The Schenectady Coalition for Healthcare Access is creating a working group to prepare a list of community concerns and questions to discuss with Ellis Medicine and St. Peter’s regarding their merger.
Anyone in the community is welcome to sign up by May 19 to meet virtually two to three times via zoom between May 24 and June 1 in anticipation of a future forum with Ellis Hospital officials. A date for that forum has not been set.
Ellis Hospital announced in October 2020 it would be merging with St. Peter’s Health Partners.
Many residents are wary of the merger and want to know what services the hospital plans to continue providing.
Announcement of the working group comes as coalition member Michelle Ostrelich, who is also a county legislator, wrote a lengthy email questioning the lack of transparency around the merger.
“Despite previous assurances that merger negotiations between Ellis and Trinity/St. Peter’s were on pause, in reality THERE HAS BEEN NO PAUSE,” Ostrelich’s email states. “The community is now facing an expedited timeline and the real risk that our top priority — protecting health care from religious restrictions — is in serious jeopardy.”
Ostrelich said she has spoken to Ellis President Paul Milton who has acknowledged smaller agreements between Ellis and St. Peter’s are under discussion.
“The integration of Ellis Medicine and St. Peter’s Health Partners is a long and complex process that includes many steps and approvals along the way—in what may be a years-long process,” said Philip Schwartz, the spokesperson for Ellis. “In the immediate, we are exploring collaborative projects with St. Peter’s that would continue our long working relationship, and also aim to make a positive impact on our financial results and quality patient care. Details of these operational changes are still being explored.”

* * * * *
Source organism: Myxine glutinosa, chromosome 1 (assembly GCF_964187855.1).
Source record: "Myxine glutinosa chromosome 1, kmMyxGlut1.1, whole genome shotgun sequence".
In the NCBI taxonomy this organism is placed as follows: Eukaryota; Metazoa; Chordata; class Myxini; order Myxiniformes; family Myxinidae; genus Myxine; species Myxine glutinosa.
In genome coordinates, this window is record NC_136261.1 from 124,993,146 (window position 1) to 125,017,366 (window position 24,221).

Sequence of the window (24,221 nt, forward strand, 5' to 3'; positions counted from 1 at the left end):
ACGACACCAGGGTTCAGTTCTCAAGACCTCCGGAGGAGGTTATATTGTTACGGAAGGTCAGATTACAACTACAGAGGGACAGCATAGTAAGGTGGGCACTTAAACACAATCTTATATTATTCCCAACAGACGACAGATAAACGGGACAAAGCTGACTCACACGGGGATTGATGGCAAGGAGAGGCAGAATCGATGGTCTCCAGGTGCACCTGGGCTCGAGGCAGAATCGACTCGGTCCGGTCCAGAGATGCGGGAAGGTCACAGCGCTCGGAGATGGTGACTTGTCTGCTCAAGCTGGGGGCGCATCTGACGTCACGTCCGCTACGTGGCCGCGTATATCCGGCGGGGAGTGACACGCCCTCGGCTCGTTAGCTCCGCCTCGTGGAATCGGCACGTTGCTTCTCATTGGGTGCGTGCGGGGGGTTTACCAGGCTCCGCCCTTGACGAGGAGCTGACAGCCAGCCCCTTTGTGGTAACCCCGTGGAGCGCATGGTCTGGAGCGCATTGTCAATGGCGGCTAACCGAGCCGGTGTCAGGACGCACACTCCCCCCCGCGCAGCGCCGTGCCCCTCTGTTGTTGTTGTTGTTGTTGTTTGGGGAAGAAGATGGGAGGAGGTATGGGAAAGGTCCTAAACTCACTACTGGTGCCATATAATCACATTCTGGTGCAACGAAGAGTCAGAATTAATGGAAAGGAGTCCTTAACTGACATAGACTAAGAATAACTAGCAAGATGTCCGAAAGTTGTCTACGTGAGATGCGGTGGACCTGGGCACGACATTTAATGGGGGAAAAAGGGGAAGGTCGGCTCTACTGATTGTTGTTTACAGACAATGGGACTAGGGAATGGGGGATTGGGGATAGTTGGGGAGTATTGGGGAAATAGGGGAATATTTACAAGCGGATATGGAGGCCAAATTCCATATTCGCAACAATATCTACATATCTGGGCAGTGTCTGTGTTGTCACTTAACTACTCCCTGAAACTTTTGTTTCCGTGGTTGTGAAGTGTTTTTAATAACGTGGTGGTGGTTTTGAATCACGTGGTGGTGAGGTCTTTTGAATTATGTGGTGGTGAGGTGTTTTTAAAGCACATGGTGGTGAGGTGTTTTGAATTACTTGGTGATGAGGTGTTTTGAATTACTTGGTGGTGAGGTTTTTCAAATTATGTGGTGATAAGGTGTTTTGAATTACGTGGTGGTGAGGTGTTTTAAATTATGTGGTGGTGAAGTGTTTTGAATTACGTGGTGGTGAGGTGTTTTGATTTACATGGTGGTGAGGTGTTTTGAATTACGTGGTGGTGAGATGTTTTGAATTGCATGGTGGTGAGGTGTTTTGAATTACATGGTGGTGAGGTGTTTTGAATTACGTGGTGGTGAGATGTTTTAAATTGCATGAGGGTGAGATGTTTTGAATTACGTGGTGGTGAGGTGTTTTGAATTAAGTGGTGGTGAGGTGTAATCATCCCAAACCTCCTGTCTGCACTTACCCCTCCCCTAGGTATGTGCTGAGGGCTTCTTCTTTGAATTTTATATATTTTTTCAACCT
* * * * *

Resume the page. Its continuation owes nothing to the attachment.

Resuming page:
Ostrelich said Ellis is working on a physician’s agreement within the next few months related to hiring and keeping physicians. However, Ostrelich said such an agreement does not require state Department of Health oversight.
“And, Ellis has no intention of negotiating our priorities into the physician agreement: freedom from religious restrictions, reducing inequities, and providing for oversight and enforcement,” What does all of this mean? A giant step toward partnership will happen without transparency or involvement by the DOH and without fully negotiating the community’s needs and priorities.”
The coalition wants to ensure Trinity Health–the 41 hospital Catholic Healthcare system that controls St. Peter’s –provides freedom from religious restrictions, reduces inequities, and creates an avenue for enforcement and oversight.
Ostrelich said Ellis is also working on a management agreement to have Trinity take over the business operations of the hospital a year from now. That agreement would need approval by the state Department of Health.
However, the agreement raises concerns over equity and pension plans, Ostrelich said. Trinity Health is one of the most aggressive bill collectors, continuing to litigate during the coronavirus pandemic to get payment.
“For the sake of our community, Ellis must negotiate terms in the Management Agreement to protect our families from exacerbating healthcare-related inequities,” Ostrelich said.
She also said the hospital needs to be transparent about how it will handle pension plans.
Schwartz said Ellis is continuing to listen to the community.
“Lastly, we want to emphasize that the intent of this proposed partnership is to enhance the availability of high-quality health care services in the Capital Region,” Schwartz said. “In the end, we are confident the community will see both improved care and expanded access to care as a result of this partnership.”
To be a part of the working group
Email Michelle Ostrelich by May 19 at [email protected] to join
Don’t want to join but have questions for Ellis?
Email Ostrelich at [email protected].